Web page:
These Billionaires Need a New Pair of Shoes
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Shoe companies Crocs (NASDAQ: CROX) and Deckers Outdoor (NASDAQ: DECK) are down over 20% this week. Both Crocs and Deckers operate in a niche shoe market, consisting primarily of outdoor-focused consumers. Crocs produces unique resin-based shoe wear that offers superior comfort, while Deckers is the maker of the popular UGG boots and Teva sandals.
However, top funds, including Tiger Global Management, Luxor Capital, Ken Griffin, Steven Cohen (see his entire 13F portfolio here), Jim Simons and Standard Pacific Capital likely care less about the comfort or warmth of these shoes, and are more focused on why they aren't selling. Deckers called Luxor Capital as its top fund owner with 2.9 million shares at the end of 2Q—a 400% increase from 1Q. Assuming Luxor owns the same number of shares now as at the end of June, the firm has lost nearly $23 million this past week. For Crocs, Standard Pacific owned over 4 million shares of the company, and may have lost around $15.6 million. Now that these funds, and countless investors, have lost sizable amounts of money, the real question is why?
Crocs saw revenue up 8% last quarter, compared to the same quarter last year, and also saw net income up 49%. This allowed the company to beat EPS estimates of $0.43 by posting $0.49 per share totals. Crocs was able to continue its growth by breaking into Europe and Asia, but European uncertainty has put a damper on the company’s outlook. Even with the upcoming holiday shopping season, Crocs’ management is expected to post EPS of $0—or break-even—while consensus had been for the company to make $0.10 next quarter.
Deckers was down after cutting its full year outlook, citing rising inventories due to lower sales. The company’s price hikes might have something to do with this. Deckers managed to beat last quarter EPS estimates by 14%, but offered guidance that shows sales for 2012 increasing only 5% year over year. This is well below the company’s previous estimates, which forecast 14% sales growth. As well, full year EPS is now expected to be down 33% YOY, compared to the company’s previous expectation of a 9% decline.
The poor outlook given by Crocs and Deckers could also weigh on the other major shoemakers, including Steven Madden (NASDAQ: SHOO), Wolverine World Wide (NYSE: WWW) and Nike (NYSE: NKE). So far this year, Steven Madden has managed to not release any major misses on EPS announcements. The company is up 20% year to date and continues to reaffirm guidance. Analysts estimate that this year's EPS should be up 20% from last year, and despite what other shoemakers have experienced in 2012 thus far, Steven Madden has seen positive growth from international markets. For the first half of 2012, Madden saw U.S. revenues up 47%, while its foreign segment was up 58% from the same period last year.
Wolverine posted 3Q results earlier this month that missed consensus EPS estimates of $0.73 a share. The company posted earnings of $0.72, compared to $0.82 for the same quarter last year. The company lowered guidance and is expected to post full year EPS down 18% from last year on the back of weaker than expected European sales and warmer weather. Wolverine's fund interest was more robust than that of other shoe companies during 2Q. Top fund owner Ken Griffin upped his stake 1,270%, and both Tiger Consumer Management and Select Equity Group took new positions. However, there were a couple insiders selling out between $43-$44 a share.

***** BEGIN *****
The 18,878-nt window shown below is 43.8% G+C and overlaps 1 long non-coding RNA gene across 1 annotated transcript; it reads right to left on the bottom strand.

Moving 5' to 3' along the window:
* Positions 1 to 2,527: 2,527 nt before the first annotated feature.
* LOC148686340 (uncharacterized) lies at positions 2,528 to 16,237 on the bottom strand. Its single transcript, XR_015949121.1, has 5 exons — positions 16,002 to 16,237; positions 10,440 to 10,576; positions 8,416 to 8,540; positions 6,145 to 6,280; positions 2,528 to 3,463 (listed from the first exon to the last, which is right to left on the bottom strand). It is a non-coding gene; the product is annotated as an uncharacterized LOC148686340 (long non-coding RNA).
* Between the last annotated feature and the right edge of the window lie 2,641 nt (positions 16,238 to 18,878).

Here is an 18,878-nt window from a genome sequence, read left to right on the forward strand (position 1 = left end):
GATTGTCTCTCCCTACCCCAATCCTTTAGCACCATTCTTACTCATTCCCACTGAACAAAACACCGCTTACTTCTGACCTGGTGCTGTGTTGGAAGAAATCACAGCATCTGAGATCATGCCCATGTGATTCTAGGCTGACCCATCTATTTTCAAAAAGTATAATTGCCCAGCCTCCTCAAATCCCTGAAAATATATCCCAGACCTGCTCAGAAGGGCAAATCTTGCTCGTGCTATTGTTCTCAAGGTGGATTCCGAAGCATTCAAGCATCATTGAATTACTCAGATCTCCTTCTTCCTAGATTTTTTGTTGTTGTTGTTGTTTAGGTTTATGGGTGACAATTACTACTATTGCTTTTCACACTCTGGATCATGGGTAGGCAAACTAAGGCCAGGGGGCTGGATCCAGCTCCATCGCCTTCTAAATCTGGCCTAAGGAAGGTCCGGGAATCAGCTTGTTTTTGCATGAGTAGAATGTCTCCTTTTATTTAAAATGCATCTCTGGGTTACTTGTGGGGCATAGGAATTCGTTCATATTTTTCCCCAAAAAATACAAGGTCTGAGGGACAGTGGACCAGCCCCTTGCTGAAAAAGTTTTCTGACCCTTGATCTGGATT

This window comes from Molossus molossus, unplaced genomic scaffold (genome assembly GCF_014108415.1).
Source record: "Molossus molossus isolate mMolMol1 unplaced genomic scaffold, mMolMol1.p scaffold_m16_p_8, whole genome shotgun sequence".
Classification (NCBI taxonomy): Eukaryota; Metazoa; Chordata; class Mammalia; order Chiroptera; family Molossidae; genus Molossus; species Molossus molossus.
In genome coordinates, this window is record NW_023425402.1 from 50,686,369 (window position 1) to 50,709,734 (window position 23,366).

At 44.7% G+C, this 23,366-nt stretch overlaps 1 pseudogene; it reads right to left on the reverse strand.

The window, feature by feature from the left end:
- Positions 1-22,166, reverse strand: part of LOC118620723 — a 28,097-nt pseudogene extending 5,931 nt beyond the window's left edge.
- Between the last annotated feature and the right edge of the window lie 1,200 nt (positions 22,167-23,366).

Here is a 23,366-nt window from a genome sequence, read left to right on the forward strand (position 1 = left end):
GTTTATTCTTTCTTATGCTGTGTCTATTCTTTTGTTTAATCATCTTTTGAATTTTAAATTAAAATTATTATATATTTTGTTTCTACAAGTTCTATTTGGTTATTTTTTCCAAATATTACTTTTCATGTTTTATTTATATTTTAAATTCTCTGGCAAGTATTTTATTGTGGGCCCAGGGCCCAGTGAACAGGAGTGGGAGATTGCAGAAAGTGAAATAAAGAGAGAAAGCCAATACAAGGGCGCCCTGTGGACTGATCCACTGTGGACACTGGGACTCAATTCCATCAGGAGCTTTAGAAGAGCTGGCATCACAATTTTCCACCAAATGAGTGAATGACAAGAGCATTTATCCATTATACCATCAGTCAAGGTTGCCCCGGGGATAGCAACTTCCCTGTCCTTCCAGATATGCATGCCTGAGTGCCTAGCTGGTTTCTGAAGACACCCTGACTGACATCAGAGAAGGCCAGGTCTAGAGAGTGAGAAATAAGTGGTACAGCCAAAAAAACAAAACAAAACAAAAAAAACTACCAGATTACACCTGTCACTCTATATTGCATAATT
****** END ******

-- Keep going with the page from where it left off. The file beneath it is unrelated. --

Last month, Nike posted EPS of $1.23, compared to $1.36 in the same quarter last year. Prior to that, S&P lowered its rating and outlook on the company, citing a global slowdown. The company is expected to see margin compression as it tries to grow internationally, which will require it to realign operations with new markets, including appealing to the growing Chinese market. Even given this, Nike is expected to grow next year's EPS 13%; however, longer-term prospects remain uncertain, as the company is expected to grow EPS over the next five years at an annual rate of 8%, well below the industry average.
Due to their recent selloff, Crocs and Deckers now trade below the average P/E of the peers mentioned above. Crocs trades at 9x and Deckers at 8x, compared to the industry average of 19x. Deckers’ introduction of men’s and kid’s products will allow the company to expand its addressable market. Although the company has primarily been on different ends of the shoe spectrum, with boots on one end and sandals on the other, it is looking to grow with offerings in the action sports market—see our previous thoughts on buying Deckers before winter.
Even with the cheapness of Deckers’ stock we still remain cautious given the company has a lot riding on this winter season. Comparatively, Crocs looks mildly attractive, and despite slowing international growth, the company has a solid foothold on its niche market and can rebound nicely. It might be wise to consider the large pull back as a potential buying opportunity.
This article is written by Marshall Hargrave and edited by Jake Mann. They don't own shares in any of the stocks mentioned in this article. The Motley Fool owns shares of Crocs and Nike. Motley Fool newsletter services recommend Nike. Try any of our Foolish newsletter services free for 30 days. We Fools may not all hold the same opinions, but we all believe that considering a diverse range of insights makes us better investors. The Motley Fool has a disclosure policy.If you have questions about this post or the Fool’s blog network, click here for information.